The first column I wrote for Metro Pulse in May 2011 was inspired by the profound lack of connection between the Fourth and Gill and Parkridge neighborhoods, especially for pedestrian and bicycle traffic. There are really only two semi-direct ways into Parkridge from the west. One is to cross the wide and intimidating Hall of Fame Drive, then make some weird little jogs through the borderlands. The more feasible entrance is through the 6th Avenue underpass running beneath Interstate 40. The wide asphalt sidewalk ending abruptly after the concrete tunnel is actually part of the First Creek Greenway, although photos of this section would have never made it into a Knoxville Greenways brochure. The tunnel was suicidally depressing—always lonesome, dark, and full of trash. Sometimes homeless people slept on the ledges under the bridge. When someone sprayed graffiti on the gray walls, such as the colorful “Knoxville Haunted: unknown and beautiful” mural, it was a relief to see a sign of life.
Just as a low doorway renders an interior sacred, the underpass marks a deliberate transitional space from one neighborhood to another, and so is not necessarily bad. It neglected humans’ need for light, color, and a sense of place, but the potential was evident, and I felt drawn to the concrete tunnel, the gravel lots, and weedy patches around the interstate. The question I ended that first column with obsessed me for years: “How can we nurture the neglected corridors between our neighborhoods and make every part of our community a place worth caring about?”
On July 20th, a group of volunteers put the finishing touches on a huge city-sanctioned mural project under the 6th Avenue underpass, part of a long-term effort initiated by a members of the Parkridge Community Organization. The design was chosen through a contest, and members of the public were invited to vote on their favorite design. Originally called the “Parkridge Mural Project” the name was changed to the “6th Avenue Mural Project” after artist Per-Ole Lind’s design was voted in by members of the community in April. Lind’s simple design nurtures connections between the neighborhoods of Fourth and Gill, Parkridge, and Old North in the most literal way possible, with huge banners spelling out the names of each neighborhood. A fourth panel reads “Knoxville of the TN.”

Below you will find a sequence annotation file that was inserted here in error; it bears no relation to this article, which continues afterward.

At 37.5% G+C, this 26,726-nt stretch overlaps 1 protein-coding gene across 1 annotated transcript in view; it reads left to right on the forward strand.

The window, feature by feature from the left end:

Due to a reputation for crime, poverty, and other problems, Parkridge has a “little sister” relationship with the other historic neighborhoods, with Parkridgers maybe more eager to establish connections with Fourth and Gill and Old North than the other way around. Members of the Parkridge community secured a grant for the mural project, coordinated it, raised funds, and made up the bulk of the volunteer help, though volunteers from the other neighborhoods helped paint.
I know it made some Parkridgers proud to see the name of their neighborhood written up huge on the wall, big and beautiful, just like the other guys.
The decorative elements surrounding each banner fit the flavor of the different neighborhoods. Fourth and Gill has what looks like wrought-iron scroll work. Parkridge has stylized weeds. The star under Old North seems right, as the star historic neighborhood with the most manicured grounds and fanciest houses. Knoxville’s banner is decorated with irises, the Tennessee state cultivated flower.
The mural has transformed the experience of traveling through the underpass, creating a bright corridor, but also a destination—a place where people go to pose for photos in front of the banner of their favorite neighborhood. Any mural would have been an improvement, but Lind’s design turned out to be perfect in all kinds of unexpected ways.
I hope the 6th Avenue mural proves to be part of a growing effort to fill up all of Knoxville’s blank walls, one mural at a time.